When microencapsulated PCMs are used, in general two opposing effects on concrete strength occur [74]: first, replacement of sand particles with softer PCMs causes a reduction in strength; second, small PCM particles act as nucleation sites for cement hydration, thereby contributing to strength increase [65]. A balance between these two effects will determine which one is dominant. In general, however, there is a drop in compressive strength of cementitious materials proportional to the PCM inclusion percentage (e.g., as shown in Figure 19) [22,60,62,63,68,72,73,75,102]. Therefore, there is a limit to how much PCM may be added in structural concrete.
It has been observed that, in general, the drop in tensile/flexural strength with microencapsulated PCM addition is significantly less pronounced than the drop in compressive strength [22,63,73,75,102]. However, the influences of PCM additions on the fracture properties (fracture toughness and critical crack tip opening displacement) are less substantial, especially so for lower PCM dosages. This is attributed to the beneficial effects of crack blunting and twisting which are expected to emerge on the addition of compliant inclusions [22]. Similar effects can be achieved through use of mineral additives such as silica fume and fly ash [103,104,105]. For crack control, this is more important than the compressive strength.
It should be noted that the strength of concrete with PCMs may be, to a certain extent, dependent on the temperature (i.e., below or above the phase change temperature of PCMs). Šavija et al. [102] found that the force needed to rupture the microcapsules themselves was higher for temperatures lower than the phase change temperature (i.e., when PCM is solid) than for temperatures above the phase change temperature (i.e., when PCM is liquid). Pilehvar et al. [106] observed a temperature dependence in the compressive strength of geopolymer concrete incorporating PCM microcapsules. However, this dependence was not observed in other studies, and therefore more research is needed in this field.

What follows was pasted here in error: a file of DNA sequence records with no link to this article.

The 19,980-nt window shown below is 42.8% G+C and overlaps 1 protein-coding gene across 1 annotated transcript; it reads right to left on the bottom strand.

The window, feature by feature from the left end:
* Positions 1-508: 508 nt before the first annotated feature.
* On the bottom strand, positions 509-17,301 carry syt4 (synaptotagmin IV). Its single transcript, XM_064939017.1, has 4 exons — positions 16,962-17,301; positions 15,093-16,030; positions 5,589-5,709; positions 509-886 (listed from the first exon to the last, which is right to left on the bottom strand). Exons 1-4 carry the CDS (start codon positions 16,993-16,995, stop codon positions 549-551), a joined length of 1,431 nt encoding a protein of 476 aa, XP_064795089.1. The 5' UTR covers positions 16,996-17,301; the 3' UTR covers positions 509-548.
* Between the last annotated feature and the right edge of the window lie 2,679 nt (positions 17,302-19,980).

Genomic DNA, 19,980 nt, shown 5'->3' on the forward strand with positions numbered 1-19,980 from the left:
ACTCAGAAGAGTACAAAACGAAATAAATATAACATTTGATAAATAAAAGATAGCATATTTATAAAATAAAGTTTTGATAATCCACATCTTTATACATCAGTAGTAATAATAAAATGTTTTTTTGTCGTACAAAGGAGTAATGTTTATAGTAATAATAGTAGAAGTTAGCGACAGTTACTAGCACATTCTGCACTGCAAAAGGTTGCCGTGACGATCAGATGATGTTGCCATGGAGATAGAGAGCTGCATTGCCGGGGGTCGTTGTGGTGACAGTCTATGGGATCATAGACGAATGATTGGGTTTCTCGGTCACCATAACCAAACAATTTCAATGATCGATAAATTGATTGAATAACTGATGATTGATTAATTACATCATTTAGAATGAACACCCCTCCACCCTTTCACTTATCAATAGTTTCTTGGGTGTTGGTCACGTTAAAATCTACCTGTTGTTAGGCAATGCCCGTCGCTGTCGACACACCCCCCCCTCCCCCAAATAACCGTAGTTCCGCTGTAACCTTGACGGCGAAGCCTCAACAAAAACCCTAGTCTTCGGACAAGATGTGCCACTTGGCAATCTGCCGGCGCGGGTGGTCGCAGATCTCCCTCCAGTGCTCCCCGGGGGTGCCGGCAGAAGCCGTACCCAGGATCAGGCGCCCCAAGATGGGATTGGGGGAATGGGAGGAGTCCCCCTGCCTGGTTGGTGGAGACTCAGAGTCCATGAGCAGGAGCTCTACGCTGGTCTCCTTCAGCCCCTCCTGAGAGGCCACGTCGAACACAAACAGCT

4.3. Thermal Properties

Thermal conductivity of PCMs is relatively low compared to cementitious materials (Table 1). Therefore, it is expected that the thermal conductivity of PCM cementitious composites would be somewhat reduced. For concrete with PCM impregnated LWA, a reduction in thermal conductivity was reported in multiple studies [42,43,44,47]. Memon et al. [46] proposed adding graphite powder to increase thermal conductivity. When microencapsulated PCMs are added to the mix, thermal conductivity is found to decrease in proportion with the PCM addition [60,64,71,72,74,75] (e.g., Figure 20). Since this decrease may be significant, it needs to be taken into account when designing PCM cementitious systems and assessing their efficiency.

4.4. Durability

Durability of cement-based materials incorporating PCMs has been scarcely studied. When the long term behavior of such materials is considered, only shrinkage has received attention. It is expected that the addition of compliant inclusions, such as PCM microcapsules, into the mix will cause an increase in shrinkage deformation [80] compared to stiff inclusions (i.e., quartz sand). In fact, it has been observed that the drying shrinkage of cement paste with PCM microcapsules is higher than that of cement paste with the same volume of quartz sand [22]. This is because PCM microcapsules do not restrain paste shrinkage and fulfil a role similar to air voids (in the context of shrinkage) in the system [69]. In these cases, shrinkage is controlled by the paste response [22,68]. Shrinkage of cement pastes with PCM microcapsules is not different from shrinkage of plain cement paste. Based on this observation, and the fact that the strength of the material decreases with PCM addition, it would be expected that PCM-cement composites are more susceptible to restrained shrinkage cracking. In fact, it has been shown that they are more resistant (i.e., that cracking occurs at later age) compared to equivalent mortars with quartz sand [68] (Figure 21). This has been attributed to cracking blunting and deflection caused by soft PCM inclusions, and to a lesser extent to higher stress relaxation [68].
Transport properties of cement-based materials with PCMs have not been extensively studied. In the study by Wei et al. [69], it has been shown that the addition of PCM microcapsules reduces the water uptake of the material. Since the microcapsules are not porous, they act simply as inclusions in the matrix, increasing tortuosity and consequently slowing down the water transport. Such behavior is, in fact, expected, and has been observed in concrete as well [107,108,109]. Although other transport properties, such as chloride transport, have not been studied, it is expected that the addition of solid inclusions will have a similar effect on those [110,111].